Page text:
Swirling Disks Of Stars, Gas And Rock!

A galaxy is among the biggest structures known to exist in space. They are huge collections (often disks), of stars, gas, planets etc held together by gravity. They often have a supermassive black hole at their centre and may contain over 100 billion stars and solar systems! Scientists believe there are 200 billion galaxies in the Universe! That’s a crazy big number isn’t?!


Interesting Facts About Galaxies!

  • A galaxy is a huge collection of black holes, stars, brown dwarfs, planets (and their moons), nebulae, interstellar dust and even an unknown amount of the mysterious dark energy & dark matter!
  • All objects in a galaxy are gravitationally bound to one another and are believed (in the case of spiral galaxies) to orbit at least one enormous supermassive black hole at the galaxies centre.
  • Until the early 1920’s it was thought that the Milky Way Galaxy was the entire universe before it was revealed it was only one of many galaxies!
  • It is now estimated that there are 200 billion galaxies in the universe, which means there are more galaxies than there are grains of sand on all the beaches on Earth!
  • All but three galaxies outside of our Milky Way Galaxy (Andromeda and the Large & Small Magnetic Clouds) are too faint to see with the naked eye.
  • Galaxies are not randomly distributed throughout the universe but are gravitationally bound into groups, clusters and superclusters.
  • Our Milky Way Galaxy is a member of what is known as the ‘Local Group’.
  • Galaxies range in size from ‘dwarf’ galaxies with only a few million stars to 'giants' with as many as 100 trillion stars!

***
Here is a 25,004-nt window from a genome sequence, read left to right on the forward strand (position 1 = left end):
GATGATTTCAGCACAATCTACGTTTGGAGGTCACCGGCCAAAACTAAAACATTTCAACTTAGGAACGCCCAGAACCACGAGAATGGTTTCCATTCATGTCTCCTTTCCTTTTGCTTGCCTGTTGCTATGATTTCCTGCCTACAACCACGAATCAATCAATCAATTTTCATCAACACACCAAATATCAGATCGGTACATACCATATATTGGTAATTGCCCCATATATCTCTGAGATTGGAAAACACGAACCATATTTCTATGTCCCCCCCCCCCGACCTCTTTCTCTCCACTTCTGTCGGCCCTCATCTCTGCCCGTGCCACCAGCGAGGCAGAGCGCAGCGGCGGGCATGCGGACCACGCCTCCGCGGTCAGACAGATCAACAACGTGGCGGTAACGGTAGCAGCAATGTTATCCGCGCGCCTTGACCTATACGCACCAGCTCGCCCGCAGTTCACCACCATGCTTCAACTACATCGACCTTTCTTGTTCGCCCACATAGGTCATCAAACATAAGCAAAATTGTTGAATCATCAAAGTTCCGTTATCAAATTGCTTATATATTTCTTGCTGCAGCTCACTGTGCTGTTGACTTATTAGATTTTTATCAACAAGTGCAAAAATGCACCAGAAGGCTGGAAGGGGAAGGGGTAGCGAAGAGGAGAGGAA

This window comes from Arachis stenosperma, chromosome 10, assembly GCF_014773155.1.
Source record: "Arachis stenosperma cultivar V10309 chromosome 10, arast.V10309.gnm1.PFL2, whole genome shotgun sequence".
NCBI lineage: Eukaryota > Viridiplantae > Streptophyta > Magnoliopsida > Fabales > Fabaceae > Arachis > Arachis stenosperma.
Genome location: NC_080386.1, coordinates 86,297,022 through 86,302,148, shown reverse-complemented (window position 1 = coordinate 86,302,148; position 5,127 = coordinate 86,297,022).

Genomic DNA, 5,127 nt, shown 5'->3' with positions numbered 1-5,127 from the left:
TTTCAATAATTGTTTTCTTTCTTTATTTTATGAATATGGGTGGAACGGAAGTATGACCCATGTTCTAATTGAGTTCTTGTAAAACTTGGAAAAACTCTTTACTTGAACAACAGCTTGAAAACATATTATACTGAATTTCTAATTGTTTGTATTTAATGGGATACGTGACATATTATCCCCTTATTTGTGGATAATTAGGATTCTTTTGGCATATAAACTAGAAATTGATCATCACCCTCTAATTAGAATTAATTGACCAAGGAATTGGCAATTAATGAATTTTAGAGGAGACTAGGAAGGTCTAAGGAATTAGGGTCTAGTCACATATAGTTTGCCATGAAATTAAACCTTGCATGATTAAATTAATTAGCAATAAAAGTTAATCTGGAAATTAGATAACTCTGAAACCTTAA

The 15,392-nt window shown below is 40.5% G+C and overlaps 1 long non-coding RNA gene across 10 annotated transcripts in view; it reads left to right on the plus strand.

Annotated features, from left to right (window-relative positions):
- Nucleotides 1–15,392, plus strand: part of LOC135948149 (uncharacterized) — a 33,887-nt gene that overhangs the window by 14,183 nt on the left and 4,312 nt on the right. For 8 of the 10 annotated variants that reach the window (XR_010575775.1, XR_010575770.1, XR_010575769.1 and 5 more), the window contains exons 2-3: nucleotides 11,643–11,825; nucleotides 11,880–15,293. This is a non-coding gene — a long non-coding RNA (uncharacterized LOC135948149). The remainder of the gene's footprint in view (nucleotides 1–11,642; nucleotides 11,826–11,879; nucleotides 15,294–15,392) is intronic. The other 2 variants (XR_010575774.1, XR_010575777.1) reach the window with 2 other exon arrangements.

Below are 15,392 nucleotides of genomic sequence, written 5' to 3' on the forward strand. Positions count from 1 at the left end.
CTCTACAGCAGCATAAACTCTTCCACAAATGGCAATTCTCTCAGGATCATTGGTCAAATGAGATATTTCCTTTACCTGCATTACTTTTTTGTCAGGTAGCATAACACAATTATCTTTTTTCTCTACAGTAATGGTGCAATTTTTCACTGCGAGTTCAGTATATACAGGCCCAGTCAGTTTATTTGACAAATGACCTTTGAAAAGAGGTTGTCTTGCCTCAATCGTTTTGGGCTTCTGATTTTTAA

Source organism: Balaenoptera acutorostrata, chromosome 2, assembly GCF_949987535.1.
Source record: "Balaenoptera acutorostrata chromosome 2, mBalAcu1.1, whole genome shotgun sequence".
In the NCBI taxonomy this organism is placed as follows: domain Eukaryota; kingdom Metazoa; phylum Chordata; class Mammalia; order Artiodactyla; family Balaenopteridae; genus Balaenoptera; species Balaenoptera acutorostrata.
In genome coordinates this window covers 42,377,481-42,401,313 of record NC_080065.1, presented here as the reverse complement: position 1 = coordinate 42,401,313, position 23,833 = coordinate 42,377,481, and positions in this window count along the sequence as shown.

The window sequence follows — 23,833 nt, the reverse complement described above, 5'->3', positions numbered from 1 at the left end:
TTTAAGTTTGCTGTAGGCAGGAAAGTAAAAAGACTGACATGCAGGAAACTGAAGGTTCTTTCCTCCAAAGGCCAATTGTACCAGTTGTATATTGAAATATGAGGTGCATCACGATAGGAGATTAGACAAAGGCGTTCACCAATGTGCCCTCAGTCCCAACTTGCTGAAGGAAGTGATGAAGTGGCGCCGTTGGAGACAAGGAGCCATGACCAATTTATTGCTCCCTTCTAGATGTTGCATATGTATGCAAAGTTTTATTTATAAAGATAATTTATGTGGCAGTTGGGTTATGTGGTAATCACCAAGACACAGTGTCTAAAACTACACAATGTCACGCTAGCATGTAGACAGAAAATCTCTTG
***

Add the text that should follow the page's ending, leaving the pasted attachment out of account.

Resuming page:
• The stars you see in the night sky are all located within our nearby region of the Milky Way Galaxy.
  • The dark patches in the Milky Way are actually enormous clouds of gas (hydrogen & helium) and dust which obstruct distant starlight. These star-forming nebulae are common in the spiral arms of other galaxies too, not just the Milky Way.
  • Earth, our home planet, is just one planet that orbits the Sun which is one of an estimated 200-400 billion stars which exist in the Milky Way Galaxy!
  • The closest galaxy to the Milky Way is the Andromeda Galaxy which scientist say we will merge within about 5 billion years time!
  • When galaxies collide, the objects within them are often so distant from one another, that there is a very small chance of a collision or close interactions. However, mergers often result in new stars being formed and the galaxy taking on a new shape!

The Different Types Of Galaxies

Astronomers divide galaxies into three main types based on their shape;

  • Spiral Galaxy – these have a flat disk shape with a huge central bulge containing old stars and spiral arms which orbit around the galaxies centre. New stars are constantly being created in these spiral arm regions.
    • Barred Spiral Galaxy – these are a sub-group of spiral galaxies but have a bar-shaped group of stars in the centre. Our Milky Way is shaped like this.
  • Elliptical Galaxy – these appear oval-shaped with no disk and are contain old stars and few young ones.
  • Irregular Galaxy – These galaxies have an irregular shape, possibly due to a collision and combining of two or more galaxies.
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